Having a fever, cough, sore throat, shortness of breath, nasal congestion, muscle pain, headache, diarrhea, or vomiting can be symptoms of COVID-19. The coronavirus may also have infected a person if they suddenly lose taste or smell. With the appearance of the Omicron variant of the coronavirus and its spread in 149 countries, the pandemic entered a new phase with the explosive increase in cases of people affected by COVID-19. If someone has COVID-19 today, how do you know if they got the Omicron variant?
During the Omicron surge, many people report symptoms more like those of a common cold. But that does not mean that the COVID-19 disease should be minimized. In some cases, disconcerting symptoms have occurred, such as low back pain.
According to Dr. Tim Spector, a genetic epidemiologist who founded the health company that uses the UK-based ZOE Covid app tracking more than 4.7 million people, there were some changes in the frequency of symptoms with the onset of the disease. Omicron variant.
Based on their monitoring, they found that the five most common symptoms associated with Omicron are runny nose, headache, fatigue, sneezing and sore throat.
“Classic symptoms of fever, cough and loss of smell were slightly less frequent with the Delta variant than with Alpha, and cold-like symptoms became more common. Ómicron has really only increased that rather subtle change,” Spector noted.
Meanwhile, a small study from Norway found that, among people in a group of cases, cough was the most common symptom associated with the new variant, followed by runny nose and fatigue. As in the case of ZOE, the Norwegian researchers also observed a significant decrease in loss of smell and taste.
When a person takes the PCR test or other tests, including self-tests at home, they can know if they have the infection or if they have had it. But the results do not indicate which variant affected the person with COVID-19.
“To know what type of variant of the coronavirus infected a person, it is necessary to sequence the complete genomic material of the virus from a sample that tested positive. They are expensive and laborious methods that take time. Today it is only used epidemiologically through a sampling of COVID-19 cases. It is a measure that is carried out by the health authorities of each country ”, Graciela Torales, infectious disease doctor and coordinator of Patient Care at the Posadas National Hospital, explained to Infobae.
In many of the countries, after the start of the pandemic, genomic surveillance of the coronavirus was organized to study samples from patients with COVID-19 and identify which variants were circulating.
In Argentina, the ANLIS/Mabrán Institute, of the National Ministry of Health, the Proyecto País initiative, of the Ministry of Science, Technology and Innovation, and institutions in some provinces such as Córdoba and San Luis carry out this type of study to monitor the variants that circulate in the country.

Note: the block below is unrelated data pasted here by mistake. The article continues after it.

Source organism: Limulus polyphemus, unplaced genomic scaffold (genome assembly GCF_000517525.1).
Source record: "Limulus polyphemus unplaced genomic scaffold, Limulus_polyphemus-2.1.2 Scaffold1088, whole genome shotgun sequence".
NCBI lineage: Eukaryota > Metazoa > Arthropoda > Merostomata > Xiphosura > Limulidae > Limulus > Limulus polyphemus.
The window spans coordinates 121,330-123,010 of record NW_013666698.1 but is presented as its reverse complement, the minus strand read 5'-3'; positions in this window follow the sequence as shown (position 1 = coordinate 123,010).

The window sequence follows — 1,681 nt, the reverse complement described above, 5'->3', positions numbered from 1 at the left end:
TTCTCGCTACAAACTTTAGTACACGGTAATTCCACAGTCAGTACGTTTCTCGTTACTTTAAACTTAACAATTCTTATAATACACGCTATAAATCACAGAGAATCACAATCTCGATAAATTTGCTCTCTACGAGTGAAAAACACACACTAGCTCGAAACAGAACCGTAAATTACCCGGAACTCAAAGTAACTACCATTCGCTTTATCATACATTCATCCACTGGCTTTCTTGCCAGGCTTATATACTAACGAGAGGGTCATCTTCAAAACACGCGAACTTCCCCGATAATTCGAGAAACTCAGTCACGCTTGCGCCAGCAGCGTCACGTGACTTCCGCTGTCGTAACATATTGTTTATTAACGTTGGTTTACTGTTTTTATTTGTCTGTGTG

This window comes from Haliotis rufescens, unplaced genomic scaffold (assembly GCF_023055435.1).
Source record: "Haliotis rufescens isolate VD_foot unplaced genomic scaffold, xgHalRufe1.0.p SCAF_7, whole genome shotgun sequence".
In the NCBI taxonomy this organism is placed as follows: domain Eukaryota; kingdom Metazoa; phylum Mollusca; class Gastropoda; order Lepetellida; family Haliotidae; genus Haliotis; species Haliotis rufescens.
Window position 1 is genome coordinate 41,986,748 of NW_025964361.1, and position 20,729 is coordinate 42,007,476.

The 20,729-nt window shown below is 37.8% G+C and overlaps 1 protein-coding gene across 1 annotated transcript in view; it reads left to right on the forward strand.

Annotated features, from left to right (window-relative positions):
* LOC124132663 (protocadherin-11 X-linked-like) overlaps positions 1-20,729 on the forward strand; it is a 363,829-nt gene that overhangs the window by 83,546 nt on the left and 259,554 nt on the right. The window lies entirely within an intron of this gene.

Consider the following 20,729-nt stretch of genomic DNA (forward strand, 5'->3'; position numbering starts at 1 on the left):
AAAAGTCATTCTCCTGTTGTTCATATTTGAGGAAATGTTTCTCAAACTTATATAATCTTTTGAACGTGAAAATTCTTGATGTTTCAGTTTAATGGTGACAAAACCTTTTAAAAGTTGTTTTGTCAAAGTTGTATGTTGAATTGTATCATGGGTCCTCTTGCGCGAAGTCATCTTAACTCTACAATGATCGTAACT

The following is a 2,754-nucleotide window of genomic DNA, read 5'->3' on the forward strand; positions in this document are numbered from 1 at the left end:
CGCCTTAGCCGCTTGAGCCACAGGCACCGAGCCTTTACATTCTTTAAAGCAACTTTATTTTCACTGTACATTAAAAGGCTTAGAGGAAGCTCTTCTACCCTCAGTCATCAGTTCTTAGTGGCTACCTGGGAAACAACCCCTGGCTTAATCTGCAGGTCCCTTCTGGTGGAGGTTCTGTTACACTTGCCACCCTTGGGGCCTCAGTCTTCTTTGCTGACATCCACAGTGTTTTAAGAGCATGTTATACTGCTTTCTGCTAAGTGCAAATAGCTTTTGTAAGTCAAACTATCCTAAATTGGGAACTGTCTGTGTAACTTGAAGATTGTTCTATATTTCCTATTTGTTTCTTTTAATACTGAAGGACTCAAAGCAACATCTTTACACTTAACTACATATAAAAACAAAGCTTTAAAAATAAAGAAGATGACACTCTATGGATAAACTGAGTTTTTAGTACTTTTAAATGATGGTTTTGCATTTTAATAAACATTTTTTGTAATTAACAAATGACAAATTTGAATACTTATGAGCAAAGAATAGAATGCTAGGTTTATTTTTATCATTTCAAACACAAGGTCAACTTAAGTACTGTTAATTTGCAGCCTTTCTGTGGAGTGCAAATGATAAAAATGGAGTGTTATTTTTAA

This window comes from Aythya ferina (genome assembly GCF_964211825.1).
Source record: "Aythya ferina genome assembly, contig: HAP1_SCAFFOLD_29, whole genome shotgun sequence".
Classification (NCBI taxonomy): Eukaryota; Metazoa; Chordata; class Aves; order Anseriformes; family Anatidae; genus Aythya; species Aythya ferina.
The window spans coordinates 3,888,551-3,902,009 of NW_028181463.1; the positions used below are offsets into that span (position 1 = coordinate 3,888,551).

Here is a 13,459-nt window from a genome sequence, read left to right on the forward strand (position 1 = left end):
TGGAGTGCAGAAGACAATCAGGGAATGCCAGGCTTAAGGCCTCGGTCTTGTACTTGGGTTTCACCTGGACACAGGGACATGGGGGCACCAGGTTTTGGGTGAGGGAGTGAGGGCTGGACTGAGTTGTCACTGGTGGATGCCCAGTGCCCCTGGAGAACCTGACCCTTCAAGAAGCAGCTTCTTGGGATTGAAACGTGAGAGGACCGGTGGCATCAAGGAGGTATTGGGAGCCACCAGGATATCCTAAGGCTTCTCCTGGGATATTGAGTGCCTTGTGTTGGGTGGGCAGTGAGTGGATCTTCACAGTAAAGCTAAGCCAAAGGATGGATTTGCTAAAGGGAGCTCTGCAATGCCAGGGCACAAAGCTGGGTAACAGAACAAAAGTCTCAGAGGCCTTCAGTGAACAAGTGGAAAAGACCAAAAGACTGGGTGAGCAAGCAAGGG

“Knowing which variant is circulating is of health importance for each country. As there is a high community circulation in different countries, such as in Argentina, a person with COVID-19 may suspect that it is Ómicron. If you have symptoms, you must isolate yourself so as not to spread the virus to other people,” said Dr. Torales.
“Currently, there are many cases of people with COVID-19. But thanks to the high vaccination rate, the hospital system is not overwhelmed when it comes to using critical beds to treat patients with the infection. Hospitalized patients today are mostly people who were not fully vaccinated. Instead, a large part of those vaccinated only have mild cases, “he added.
People with Omicron would have some different symptoms, but it is a subject that is still being investigated. Because the new variant has multiple genetic changes compared to the previous ones.
Early data suggests that Omicron accumulates mainly in the upper respiratory tract, rather than entering the lungs. This could help explain both its lower lethality and potentially why it often causes upper respiratory symptoms such as a runny nose and sore throat. But the variant is still new and research is ongoing.
“The curve of reported COVID-19 deaths has grown in absolute numbers but not as much as the confirmed cases in the country. This is due to the country’s high vaccination rate since the Ómicron variant affects lung tissue less and there are fewer pneumonias and less mortality,” Alejandro Videla, president of the Argentine Association of Respiratory Medicine, who is in charge, told Infobae. of the Pulmonology and Sleep Medicine Service of the Hospital Universitario Austral.
Data from early Omicron outbreaks, including South Africa, the United Kingdom, and New York City, suggested that the variant causes milder illness than others. A UK report from late December 2021 found that compared to people infected with the Delta variant, people with Omicron-related infections were about half as likely to go to an emergency department or require hospitalisation.
However, even a mild case of COVID-19 can make a person feel quite unwell and potentially lead to long-lasting complications like Long COVID or Post Covid. It’s also not entirely clear whether Omicron is itself milder than other versions of COVID-19, or whether population-level immunity from previous vaccinations and exposures is mitigating some of its worst outcomes.